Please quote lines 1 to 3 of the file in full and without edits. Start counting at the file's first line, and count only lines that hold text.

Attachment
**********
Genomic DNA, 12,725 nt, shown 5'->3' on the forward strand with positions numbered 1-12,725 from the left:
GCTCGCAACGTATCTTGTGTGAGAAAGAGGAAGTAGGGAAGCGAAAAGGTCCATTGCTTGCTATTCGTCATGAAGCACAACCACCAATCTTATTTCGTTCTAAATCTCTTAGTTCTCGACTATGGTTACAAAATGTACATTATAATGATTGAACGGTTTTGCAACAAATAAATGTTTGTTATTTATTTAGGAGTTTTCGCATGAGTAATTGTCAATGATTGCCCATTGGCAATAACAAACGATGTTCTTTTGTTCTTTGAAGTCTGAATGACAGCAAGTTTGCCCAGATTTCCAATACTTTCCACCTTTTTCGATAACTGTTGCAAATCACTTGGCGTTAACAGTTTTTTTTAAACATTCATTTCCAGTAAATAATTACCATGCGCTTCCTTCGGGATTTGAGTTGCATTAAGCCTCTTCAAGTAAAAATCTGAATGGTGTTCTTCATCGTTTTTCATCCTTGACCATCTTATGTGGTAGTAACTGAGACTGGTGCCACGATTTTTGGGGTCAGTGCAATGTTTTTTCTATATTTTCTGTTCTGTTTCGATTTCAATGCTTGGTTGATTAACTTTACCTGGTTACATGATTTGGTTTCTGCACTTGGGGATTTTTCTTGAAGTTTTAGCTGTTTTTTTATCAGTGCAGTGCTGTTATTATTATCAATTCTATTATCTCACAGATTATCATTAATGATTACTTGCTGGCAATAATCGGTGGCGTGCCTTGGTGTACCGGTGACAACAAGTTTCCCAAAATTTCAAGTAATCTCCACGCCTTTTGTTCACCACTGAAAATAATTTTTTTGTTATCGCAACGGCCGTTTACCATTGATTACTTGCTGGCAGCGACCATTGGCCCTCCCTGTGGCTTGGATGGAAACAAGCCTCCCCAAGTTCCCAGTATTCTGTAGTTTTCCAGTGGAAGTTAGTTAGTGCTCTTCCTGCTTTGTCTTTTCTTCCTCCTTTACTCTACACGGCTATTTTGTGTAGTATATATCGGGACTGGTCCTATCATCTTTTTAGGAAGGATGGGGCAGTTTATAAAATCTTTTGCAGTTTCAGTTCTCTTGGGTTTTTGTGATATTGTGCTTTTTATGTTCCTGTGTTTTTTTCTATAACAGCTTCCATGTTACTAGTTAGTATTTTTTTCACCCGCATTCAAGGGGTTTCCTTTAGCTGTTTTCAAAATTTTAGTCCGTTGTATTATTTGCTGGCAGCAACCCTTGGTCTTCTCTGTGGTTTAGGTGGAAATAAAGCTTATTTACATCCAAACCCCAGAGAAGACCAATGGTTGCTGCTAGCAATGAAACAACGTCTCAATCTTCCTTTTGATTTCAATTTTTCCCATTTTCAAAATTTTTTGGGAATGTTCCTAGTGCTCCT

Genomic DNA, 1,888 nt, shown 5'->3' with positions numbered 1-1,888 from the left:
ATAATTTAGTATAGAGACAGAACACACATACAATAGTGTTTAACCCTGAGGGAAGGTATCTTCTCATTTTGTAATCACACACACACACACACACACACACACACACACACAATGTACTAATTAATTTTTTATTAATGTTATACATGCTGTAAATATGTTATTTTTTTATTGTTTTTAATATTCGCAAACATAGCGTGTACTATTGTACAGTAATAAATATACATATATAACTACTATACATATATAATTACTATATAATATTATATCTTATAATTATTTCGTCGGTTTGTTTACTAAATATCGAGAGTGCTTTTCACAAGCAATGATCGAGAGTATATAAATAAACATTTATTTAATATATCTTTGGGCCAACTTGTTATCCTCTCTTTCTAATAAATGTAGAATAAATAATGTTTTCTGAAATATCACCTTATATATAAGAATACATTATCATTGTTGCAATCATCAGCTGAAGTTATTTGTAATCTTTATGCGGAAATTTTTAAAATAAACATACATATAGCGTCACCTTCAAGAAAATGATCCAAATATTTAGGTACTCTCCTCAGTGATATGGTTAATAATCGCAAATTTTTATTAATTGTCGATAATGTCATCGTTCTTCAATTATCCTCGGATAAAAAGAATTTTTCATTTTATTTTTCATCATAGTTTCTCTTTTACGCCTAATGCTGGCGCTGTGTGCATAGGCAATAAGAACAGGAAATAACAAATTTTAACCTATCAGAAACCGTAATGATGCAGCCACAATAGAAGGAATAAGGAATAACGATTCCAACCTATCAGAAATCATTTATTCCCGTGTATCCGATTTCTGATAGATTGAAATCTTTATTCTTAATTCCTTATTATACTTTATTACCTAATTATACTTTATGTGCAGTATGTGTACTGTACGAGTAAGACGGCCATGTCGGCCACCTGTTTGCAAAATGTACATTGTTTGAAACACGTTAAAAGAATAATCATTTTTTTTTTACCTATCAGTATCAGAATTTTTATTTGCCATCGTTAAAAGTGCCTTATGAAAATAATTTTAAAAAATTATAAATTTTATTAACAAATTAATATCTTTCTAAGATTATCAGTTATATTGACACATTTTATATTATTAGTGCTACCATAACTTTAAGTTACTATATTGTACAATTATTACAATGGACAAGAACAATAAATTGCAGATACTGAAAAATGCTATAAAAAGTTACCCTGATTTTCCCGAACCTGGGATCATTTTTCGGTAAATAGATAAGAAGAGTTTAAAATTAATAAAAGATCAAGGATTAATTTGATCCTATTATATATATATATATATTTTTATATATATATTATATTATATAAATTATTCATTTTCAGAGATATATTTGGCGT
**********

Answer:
Genomic DNA, 12,725 nt, shown 5'->3' on the forward strand with positions numbered 1-12,725 from the left:
GCTCGCAACGTATCTTGTGTGAGAAAGAGGAAGTAGGGAAGCGAAAAGGTCCATTGCTTGCTATTCGTCATGAAGCACAACCACCAATCTTATTTCGTTCTAAATCTCTTAGTTCTCGACTATGGTTACAAAATGTACATTATAATGATTGAACGGTTTTGCAACAAATAAATGTTTGTTATTTATTTAGGAGTTTTCGCATGAGTAATTGTCAATGATTGCCCATTGGCAATAACAAACGATGTTCTTTTGTTCTTTGAAGTCTGAATGACAGCAAGTTTGCCCAGATTTCCAATACTTTCCACCTTTTTCGATAACTGTTGCAAATCACTTGGCGTTAACAGTTTTTTTTAAACATTCATTTCCAGTAAATAATTACCATGCGCTTCCTTCGGGATTTGAGTTGCATTAAGCCTCTTCAAGTAAAAATCTGAATGGTGTTCTTCATCGTTTTTCATCCTTGACCATCTTATGTGGTAGTAACTGAGACTGGTGCCACGATTTTTGGGGTCAGTGCAATGTTTTTTCTATATTTTCTGTTCTGTTTCGATTTCAATGCTTGGTTGATTAACTTTACCTGGTTACATGATTTGGTTTCTGCACTTGGGGATTTTTCTTGAAGTTTTAGCTGTTTTTTTATCAGTGCAGTGCTGTTATTATTATCAATTCTATTATCTCACAGATTATCATTAATGATTACTTGCTGGCAATAATCGGTGGCGTGCCTTGGTGTACCGGTGACAACAAGTTTCCCAAAATTTCAAGTAATCTCCACGCCTTTTGTTCACCACTGAAAATAATTTTTTTGTTATCGCAACGGCCGTTTACCATTGATTACTTGCTGGCAGCGACCATTGGCCCTCCCTGTGGCTTGGATGGAAACAAGCCTCCCCAAGTTCCCAGTATTCTGTAGTTTTCCAGTGGAAGTTAGTTAGTGCTCTTCCTGCTTTGTCTTTTCTTCCTCCTTTACTCTACACGGCTATTTTGTGTAGTATATATCGGGACTGGTCCTATCATCTTTTTAGGAAGGATGGGGCAGTTTATAAAATCTTTTGCAGTTTCAGTTCTCTTGGGTTTTTGTGATATTGTGCTTTTTATGTTCCTGTGTTTTTTTCTATAACAGCTTCCATGTTACTAGTTAGTATTTTTTTCACCCGCATTCAAGGGGTTTCCTTTAGCTGTTTTCAAAATTTTAGTCCGTTGTATTATTTGCTGGCAGCAACCCTTGGTCTTCTCTGTGGTTTAGGTGGAAATAAAGCTTATTTACATCCAAACCCCAGAGAAGACCAATGGTTGCTGCTAGCAATGAAACAACGTCTCAATCTTCCTTTTGATTTCAATTTTTCCCATTTTCAAAATTTTTTGGGAATGTTCCTAGTGCTCCT

Genomic DNA, 1,888 nt, shown 5'->3' with positions numbered 1-1,888 from the left: